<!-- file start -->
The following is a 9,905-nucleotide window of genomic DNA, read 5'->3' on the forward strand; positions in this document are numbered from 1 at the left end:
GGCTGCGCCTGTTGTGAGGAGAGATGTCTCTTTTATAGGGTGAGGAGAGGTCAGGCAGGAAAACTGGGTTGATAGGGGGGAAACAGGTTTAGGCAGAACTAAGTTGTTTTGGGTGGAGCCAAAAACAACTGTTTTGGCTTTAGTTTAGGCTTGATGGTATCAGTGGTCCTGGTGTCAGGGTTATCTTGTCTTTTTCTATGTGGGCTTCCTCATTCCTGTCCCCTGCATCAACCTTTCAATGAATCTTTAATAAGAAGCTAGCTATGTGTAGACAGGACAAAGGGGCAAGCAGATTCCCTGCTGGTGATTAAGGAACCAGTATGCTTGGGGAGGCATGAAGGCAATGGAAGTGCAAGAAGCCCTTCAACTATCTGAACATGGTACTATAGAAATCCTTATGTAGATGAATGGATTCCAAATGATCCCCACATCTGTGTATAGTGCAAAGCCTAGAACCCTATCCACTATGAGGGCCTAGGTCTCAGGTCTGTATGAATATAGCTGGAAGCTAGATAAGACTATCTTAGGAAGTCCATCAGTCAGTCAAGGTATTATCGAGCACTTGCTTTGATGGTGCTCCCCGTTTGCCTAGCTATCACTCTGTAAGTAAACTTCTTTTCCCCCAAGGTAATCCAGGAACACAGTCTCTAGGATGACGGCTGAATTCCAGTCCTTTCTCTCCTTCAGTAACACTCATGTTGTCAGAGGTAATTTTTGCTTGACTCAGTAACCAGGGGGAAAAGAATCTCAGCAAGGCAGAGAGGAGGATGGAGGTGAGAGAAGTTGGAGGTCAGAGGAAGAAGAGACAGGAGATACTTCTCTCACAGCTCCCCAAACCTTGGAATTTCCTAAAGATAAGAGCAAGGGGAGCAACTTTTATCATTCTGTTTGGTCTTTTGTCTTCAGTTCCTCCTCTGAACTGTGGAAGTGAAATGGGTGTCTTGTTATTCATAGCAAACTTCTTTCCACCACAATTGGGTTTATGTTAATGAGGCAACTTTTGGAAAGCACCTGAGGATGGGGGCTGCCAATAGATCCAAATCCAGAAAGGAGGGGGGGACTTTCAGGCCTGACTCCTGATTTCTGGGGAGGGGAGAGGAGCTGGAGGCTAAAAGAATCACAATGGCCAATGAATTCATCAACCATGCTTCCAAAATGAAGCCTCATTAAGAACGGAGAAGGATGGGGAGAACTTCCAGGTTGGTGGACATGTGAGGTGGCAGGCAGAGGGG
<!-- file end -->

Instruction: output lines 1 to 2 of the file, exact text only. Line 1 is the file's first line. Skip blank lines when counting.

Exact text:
The following is a 9,905-nucleotide window of genomic DNA, read 5'->3' on the forward strand; positions in this document are numbered from 1 at the left end:
GGCTGCGCCTGTTGTGAGGAGAGATGTCTCTTTTATAGGGTGAGGAGAGGTCAGGCAGGAAAACTGGGTTGATAGGGGGGAAACAGGTTTAGGCAGAACTAAGTTGTTTTGGGTGGAGCCAAAAACAACTGTTTTGGCTTTAGTTTAGGCTTGATGGTATCAGTGGTCCTGGTGTCAGGGTTATCTTGTCTTTTTCTATGTGGGCTTCCTCATTCCTGTCCCCTGCATCAACCTTTCAATGAATCTTTAATAAGAAGCTAGCTATGTGTAGACAGGACAAAGGGGCAAGCAGATTCCCTGCTGGTGATTAAGGAACCAGTATGCTTGGGGAGGCATGAAGGCAATGGAAGTGCAAGAAGCCCTTCAACTATCTGAACATGGTACTATAGAAATCCTTATGTAGATGAATGGATTCCAAATGATCCCCACATCTGTGTATAGTGCAAAGCCTAGAACCCTATCCACTATGAGGGCCTAGGTCTCAGGTCTGTATGAATATAGCTGGAAGCTAGATAAGACTATCTTAGGAAGTCCATCAGTCAGTCAAGGTATTATCGAGCACTTGCTTTGATGGTGCTCCCCGTTTGCCTAGCTATCACTCTGTAAGTAAACTTCTTTTCCCCCAAGGTAATCCAGGAACACAGTCTCTAGGATGACGGCTGAATTCCAGTCCTTTCTCTCCTTCAGTAACACTCATGTTGTCAGAGGTAATTTTTGCTTGACTCAGTAACCAGGGGGAAAAGAATCTCAGCAAGGCAGAGAGGAGGATGGAGGTGAGAGAAGTTGGAGGTCAGAGGAAGAAGAGACAGGAGATACTTCTCTCACAGCTCCCCAAACCTTGGAATTTCCTAAAGATAAGAGCAAGGGGAGCAACTTTTATCATTCTGTTTGGTCTTTTGTCTTCAGTTCCTCCTCTGAACTGTGGAAGTGAAATGGGTGTCTTGTTATTCATAGCAAACTTCTTTCCACCACAATTGGGTTTATGTTAATGAGGCAACTTTTGGAAAGCACCTGAGGATGGGGGCTGCCAATAGATCCAAATCCAGAAAGGAGGGGGGGACTTTCAGGCCTGACTCCTGATTTCTGGGGAGGGGAGAGGAGCTGGAGGCTAAAAGAATCACAATGGCCAATGAATTCATCAACCATGCTTCCAAAATGAAGCCTCATTAAGAACGGAGAAGGATGGGGAGAACTTCCAGGTTGGTGGACATGTGAGGTGGCAGGCAGAGGGG